“Red Leaves” by Lisa Nanette Allender

As the falling leaves remind us all what time of year it is (my favorite time of year, by the way, is autumn) I’m often prone to bouts of almost inexplicable sadness. The Buddhists have a saying about leaves falling and the loss of a child: that they are the same, that all loss is simply loss, which implies that everything is somehow “equal.” That, coupled with the Buddhist notion that desire leads to pain, are just two reasons why I will probably be unable to call myself “Buddhist”, though I certainly can adopt many other precepts which make sense to me: respecting all of the natural world, maintaining a connection through nature, even the absence of G-d.

While I’d never use the word a-theist (absolutely denies or refutes the existence of G-d) to describe the very spiritual practice of Buddhism, it does appear to be non-theist (not attached to a particular theory of G-d), or, at least, non-dogmatic. In these times of falling leaves, with the yellow and orange and red – like the children’s blood being transfused daily in places like Egleston Children’s Healthcare of Atlanta and St. Jude’s Hospital in Tennessee – I am acutely aware because of the holidays and fundraisers for the aforementioned, and very, very valuable medical centers. I also am reminded of this saying of the Buddhists, almost daily, such as when I was in the checkout line at Barnes & Noble, North Point, to grab a book or two before heading off to see amazing, suspenseful, going-to-get-an-Oscar-nod-for sure Argo, and the sales associate asked me if we’d like to “donate a new book to a terminally ill child this holiday.”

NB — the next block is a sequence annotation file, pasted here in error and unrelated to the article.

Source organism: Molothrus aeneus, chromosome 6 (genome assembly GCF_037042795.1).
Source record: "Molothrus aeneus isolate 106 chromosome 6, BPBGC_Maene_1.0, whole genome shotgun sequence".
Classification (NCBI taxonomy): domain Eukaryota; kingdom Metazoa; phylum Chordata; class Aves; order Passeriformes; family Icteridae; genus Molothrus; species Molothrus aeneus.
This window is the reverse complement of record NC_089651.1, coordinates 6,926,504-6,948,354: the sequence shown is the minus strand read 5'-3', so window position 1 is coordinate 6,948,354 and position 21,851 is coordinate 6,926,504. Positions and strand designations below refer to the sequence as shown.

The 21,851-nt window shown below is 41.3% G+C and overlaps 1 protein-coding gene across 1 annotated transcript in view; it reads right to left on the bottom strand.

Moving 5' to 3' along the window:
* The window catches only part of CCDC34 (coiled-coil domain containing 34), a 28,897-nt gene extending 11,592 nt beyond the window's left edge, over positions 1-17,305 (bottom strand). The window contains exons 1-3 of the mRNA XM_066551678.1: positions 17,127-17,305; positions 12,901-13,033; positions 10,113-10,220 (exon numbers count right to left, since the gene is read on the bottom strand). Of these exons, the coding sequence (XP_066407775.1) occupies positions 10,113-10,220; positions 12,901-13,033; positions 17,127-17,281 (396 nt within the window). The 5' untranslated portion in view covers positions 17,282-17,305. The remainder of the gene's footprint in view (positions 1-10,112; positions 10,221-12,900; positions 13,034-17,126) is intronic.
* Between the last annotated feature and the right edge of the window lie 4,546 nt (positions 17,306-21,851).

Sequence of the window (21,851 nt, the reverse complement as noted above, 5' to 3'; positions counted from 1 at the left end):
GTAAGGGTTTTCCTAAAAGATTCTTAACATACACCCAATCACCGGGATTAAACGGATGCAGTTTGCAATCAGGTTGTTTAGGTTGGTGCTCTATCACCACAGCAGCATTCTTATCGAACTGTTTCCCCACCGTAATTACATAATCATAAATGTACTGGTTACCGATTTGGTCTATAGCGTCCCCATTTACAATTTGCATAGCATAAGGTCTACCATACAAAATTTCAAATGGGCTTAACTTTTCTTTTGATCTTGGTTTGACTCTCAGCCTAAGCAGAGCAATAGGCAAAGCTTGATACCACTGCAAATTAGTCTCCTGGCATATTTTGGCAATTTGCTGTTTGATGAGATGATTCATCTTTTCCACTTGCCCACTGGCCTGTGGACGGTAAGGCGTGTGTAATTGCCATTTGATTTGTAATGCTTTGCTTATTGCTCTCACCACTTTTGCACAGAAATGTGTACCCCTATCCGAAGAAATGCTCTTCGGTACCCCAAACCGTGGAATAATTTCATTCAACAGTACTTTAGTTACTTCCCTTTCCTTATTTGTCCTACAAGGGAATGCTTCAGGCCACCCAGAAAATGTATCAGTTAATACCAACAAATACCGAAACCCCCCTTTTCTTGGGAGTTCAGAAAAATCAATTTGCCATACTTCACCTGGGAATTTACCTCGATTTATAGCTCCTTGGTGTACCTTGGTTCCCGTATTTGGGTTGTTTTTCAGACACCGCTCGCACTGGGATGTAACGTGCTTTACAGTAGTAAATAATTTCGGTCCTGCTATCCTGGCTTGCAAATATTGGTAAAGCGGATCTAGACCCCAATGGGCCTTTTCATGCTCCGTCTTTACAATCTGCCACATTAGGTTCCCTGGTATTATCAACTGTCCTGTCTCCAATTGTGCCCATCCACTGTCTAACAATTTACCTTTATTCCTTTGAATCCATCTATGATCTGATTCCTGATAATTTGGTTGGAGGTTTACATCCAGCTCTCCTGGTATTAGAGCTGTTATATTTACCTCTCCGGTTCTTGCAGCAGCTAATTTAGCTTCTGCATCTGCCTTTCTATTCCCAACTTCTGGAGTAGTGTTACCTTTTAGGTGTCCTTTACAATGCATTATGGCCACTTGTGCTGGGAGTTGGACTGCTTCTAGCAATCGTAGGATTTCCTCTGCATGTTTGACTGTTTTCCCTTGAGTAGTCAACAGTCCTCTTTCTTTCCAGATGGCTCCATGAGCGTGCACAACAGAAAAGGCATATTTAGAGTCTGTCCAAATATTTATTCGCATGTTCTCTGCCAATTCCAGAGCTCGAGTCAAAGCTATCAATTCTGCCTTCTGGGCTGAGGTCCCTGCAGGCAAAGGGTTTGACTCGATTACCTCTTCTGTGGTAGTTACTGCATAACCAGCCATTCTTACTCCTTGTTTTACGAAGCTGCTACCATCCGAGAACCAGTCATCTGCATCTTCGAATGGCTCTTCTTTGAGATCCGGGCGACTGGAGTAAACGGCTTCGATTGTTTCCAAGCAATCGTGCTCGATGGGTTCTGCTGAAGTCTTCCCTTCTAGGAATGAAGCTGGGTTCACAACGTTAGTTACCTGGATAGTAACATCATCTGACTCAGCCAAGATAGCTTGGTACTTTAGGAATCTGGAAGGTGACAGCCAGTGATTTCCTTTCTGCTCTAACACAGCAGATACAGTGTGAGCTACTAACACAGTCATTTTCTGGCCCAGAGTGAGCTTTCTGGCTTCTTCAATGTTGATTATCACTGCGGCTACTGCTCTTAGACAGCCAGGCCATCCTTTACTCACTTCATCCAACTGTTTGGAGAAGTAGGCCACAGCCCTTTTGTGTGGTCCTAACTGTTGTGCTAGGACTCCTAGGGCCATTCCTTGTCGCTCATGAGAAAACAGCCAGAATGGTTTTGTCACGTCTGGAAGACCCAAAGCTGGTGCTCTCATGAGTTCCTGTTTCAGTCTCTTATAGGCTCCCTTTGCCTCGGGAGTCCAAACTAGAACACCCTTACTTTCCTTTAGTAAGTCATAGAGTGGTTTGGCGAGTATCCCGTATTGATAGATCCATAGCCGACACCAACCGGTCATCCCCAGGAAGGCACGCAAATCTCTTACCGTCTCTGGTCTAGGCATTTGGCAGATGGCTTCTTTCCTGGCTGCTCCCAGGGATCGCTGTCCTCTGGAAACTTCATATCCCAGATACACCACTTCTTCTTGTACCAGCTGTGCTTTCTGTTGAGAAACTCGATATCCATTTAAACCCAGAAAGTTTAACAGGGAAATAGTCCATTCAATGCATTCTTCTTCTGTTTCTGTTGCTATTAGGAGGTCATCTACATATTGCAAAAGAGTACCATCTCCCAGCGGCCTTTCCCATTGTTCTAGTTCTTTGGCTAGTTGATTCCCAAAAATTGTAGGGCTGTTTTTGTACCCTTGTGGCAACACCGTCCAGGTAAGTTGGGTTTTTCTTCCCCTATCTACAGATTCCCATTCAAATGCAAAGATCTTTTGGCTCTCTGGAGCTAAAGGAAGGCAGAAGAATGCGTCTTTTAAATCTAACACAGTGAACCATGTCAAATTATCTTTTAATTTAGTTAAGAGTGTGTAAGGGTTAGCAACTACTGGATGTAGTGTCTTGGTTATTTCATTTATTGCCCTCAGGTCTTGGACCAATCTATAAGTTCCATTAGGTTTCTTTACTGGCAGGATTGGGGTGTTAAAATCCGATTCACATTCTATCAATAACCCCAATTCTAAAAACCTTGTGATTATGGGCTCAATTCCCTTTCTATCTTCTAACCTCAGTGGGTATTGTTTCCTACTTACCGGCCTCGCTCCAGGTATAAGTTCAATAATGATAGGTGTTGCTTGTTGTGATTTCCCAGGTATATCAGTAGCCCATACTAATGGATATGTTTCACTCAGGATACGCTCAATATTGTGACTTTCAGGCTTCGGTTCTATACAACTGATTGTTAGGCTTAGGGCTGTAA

I gulped, suddenly feeling quite greedy for purchasing not only a gift for friend, but for snatching up the paperback of Unsaid, a novel about a redemptive dog, just for me, just because I wanted it. I glanced at my husband Hansoo, who appeared as shaken as I was, both of us imagining children on the brink of death, with tubes in their noses, reading a few words between labored breaths.

I quickly asked the questioner, “Could we get one for a boy? I mean, everyone gives girls books. Do you have one that both could enjoy, or something specifically for a boy?”

“How about this ninja book?” she asked, holding aloft a bright-colored manga book.

“Perfect,” I replied. “Look, Hansoo, it’s Asian-centric.” She popped my purchases into a bag and gently laid the book-for-unknown-terminally-ill-boy in a nearby donation stack. As we hurried to leave, I asked, “Is it possible to donate gently-used books, or, um…?” I knew the answer, as soon as the words flew carelessly out of my mouth.

“Well, they’re in terminally ill/critical care.”

I interrupted her with “Oh, of course, the germs.”

“Yes, the kids sneeze on a book, you know, it could expose them to –”

“Of course.” We walked away, heads down, to the great film we were about to see, the film in which lives are saved and there is hope at the end. Exiting the AMC Theatre, I noticed a maple tree shuddering in the strong winds of that Sunday afternoon. She’d lost several bright red leaves, and, I’m guessing, if trees can weep, she wept.

Peace, kids.

An earlier version of this piece was featured at Lisa’s official blog, Lisa Nanette Allender Writes, in 2012.